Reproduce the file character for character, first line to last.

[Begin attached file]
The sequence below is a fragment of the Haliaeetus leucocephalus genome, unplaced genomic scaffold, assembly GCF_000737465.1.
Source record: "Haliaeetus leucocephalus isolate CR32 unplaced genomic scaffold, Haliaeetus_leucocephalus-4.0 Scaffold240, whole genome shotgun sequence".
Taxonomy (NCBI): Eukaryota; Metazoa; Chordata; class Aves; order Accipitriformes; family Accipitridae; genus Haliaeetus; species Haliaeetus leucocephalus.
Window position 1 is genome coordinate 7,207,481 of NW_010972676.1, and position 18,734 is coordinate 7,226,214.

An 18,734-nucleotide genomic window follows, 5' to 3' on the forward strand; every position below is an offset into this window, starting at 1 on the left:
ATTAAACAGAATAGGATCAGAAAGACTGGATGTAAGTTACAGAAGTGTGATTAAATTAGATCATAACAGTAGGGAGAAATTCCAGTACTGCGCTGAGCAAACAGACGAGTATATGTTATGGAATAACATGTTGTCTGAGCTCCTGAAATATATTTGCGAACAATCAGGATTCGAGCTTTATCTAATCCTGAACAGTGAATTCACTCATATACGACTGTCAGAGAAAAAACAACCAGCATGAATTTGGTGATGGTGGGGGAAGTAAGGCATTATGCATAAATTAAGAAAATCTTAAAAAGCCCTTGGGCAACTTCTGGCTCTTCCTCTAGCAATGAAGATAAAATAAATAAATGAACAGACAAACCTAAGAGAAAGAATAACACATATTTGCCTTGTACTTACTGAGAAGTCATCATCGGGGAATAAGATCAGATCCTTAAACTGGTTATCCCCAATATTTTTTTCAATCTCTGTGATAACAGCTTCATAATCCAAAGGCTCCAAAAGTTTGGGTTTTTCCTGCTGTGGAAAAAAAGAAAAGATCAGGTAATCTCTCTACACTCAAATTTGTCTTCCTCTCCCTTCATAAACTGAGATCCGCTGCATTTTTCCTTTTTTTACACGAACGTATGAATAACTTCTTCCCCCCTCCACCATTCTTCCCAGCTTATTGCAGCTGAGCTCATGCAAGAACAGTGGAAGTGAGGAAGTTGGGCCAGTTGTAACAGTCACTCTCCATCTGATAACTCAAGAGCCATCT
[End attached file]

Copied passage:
The sequence below is a fragment of the Haliaeetus leucocephalus genome, unplaced genomic scaffold, assembly GCF_000737465.1.
Source record: "Haliaeetus leucocephalus isolate CR32 unplaced genomic scaffold, Haliaeetus_leucocephalus-4.0 Scaffold240, whole genome shotgun sequence".
Taxonomy (NCBI): Eukaryota; Metazoa; Chordata; class Aves; order Accipitriformes; family Accipitridae; genus Haliaeetus; species Haliaeetus leucocephalus.
Window position 1 is genome coordinate 7,207,481 of NW_010972676.1, and position 18,734 is coordinate 7,226,214.

An 18,734-nucleotide genomic window follows, 5' to 3' on the forward strand; every position below is an offset into this window, starting at 1 on the left:
ATTAAACAGAATAGGATCAGAAAGACTGGATGTAAGTTACAGAAGTGTGATTAAATTAGATCATAACAGTAGGGAGAAATTCCAGTACTGCGCTGAGCAAACAGACGAGTATATGTTATGGAATAACATGTTGTCTGAGCTCCTGAAATATATTTGCGAACAATCAGGATTCGAGCTTTATCTAATCCTGAACAGTGAATTCACTCATATACGACTGTCAGAGAAAAAACAACCAGCATGAATTTGGTGATGGTGGGGGAAGTAAGGCATTATGCATAAATTAAGAAAATCTTAAAAAGCCCTTGGGCAACTTCTGGCTCTTCCTCTAGCAATGAAGATAAAATAAATAAATGAACAGACAAACCTAAGAGAAAGAATAACACATATTTGCCTTGTACTTACTGAGAAGTCATCATCGGGGAATAAGATCAGATCCTTAAACTGGTTATCCCCAATATTTTTTTCAATCTCTGTGATAACAGCTTCATAATCCAAAGGCTCCAAAAGTTTGGGTTTTTCCTGCTGTGGAAAAAAAGAAAAGATCAGGTAATCTCTCTACACTCAAATTTGTCTTCCTCTCCCTTCATAAACTGAGATCCGCTGCATTTTTCCTTTTTTTACACGAACGTATGAATAACTTCTTCCCCCCTCCACCATTCTTCCCAGCTTATTGCAGCTGAGCTCATGCAAGAACAGTGGAAGTGAGGAAGTTGGGCCAGTTGTAACAGTCACTCTCCATCTGATAACTCAAGAGCCATCT